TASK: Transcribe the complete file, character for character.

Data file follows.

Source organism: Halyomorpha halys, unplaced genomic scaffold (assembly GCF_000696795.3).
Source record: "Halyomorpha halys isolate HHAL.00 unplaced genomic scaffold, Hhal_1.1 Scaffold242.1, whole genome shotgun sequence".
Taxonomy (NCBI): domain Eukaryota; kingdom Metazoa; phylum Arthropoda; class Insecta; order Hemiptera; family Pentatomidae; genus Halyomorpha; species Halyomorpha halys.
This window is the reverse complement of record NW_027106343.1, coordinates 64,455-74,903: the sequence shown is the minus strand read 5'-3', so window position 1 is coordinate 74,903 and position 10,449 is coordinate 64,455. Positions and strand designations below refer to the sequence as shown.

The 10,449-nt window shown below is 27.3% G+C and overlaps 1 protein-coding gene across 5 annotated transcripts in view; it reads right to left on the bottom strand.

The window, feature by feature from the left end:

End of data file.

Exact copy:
Source organism: Halyomorpha halys, unplaced genomic scaffold (assembly GCF_000696795.3).
Source record: "Halyomorpha halys isolate HHAL.00 unplaced genomic scaffold, Hhal_1.1 Scaffold242.1, whole genome shotgun sequence".
Taxonomy (NCBI): domain Eukaryota; kingdom Metazoa; phylum Arthropoda; class Insecta; order Hemiptera; family Pentatomidae; genus Halyomorpha; species Halyomorpha halys.
This window is the reverse complement of record NW_027106343.1, coordinates 64,455-74,903: the sequence shown is the minus strand read 5'-3', so window position 1 is coordinate 74,903 and position 10,449 is coordinate 64,455. Positions and strand designations below refer to the sequence as shown.

The 10,449-nt window shown below is 27.3% G+C and overlaps 1 protein-coding gene across 5 annotated transcripts in view; it reads right to left on the bottom strand.

The window, feature by feature from the left end: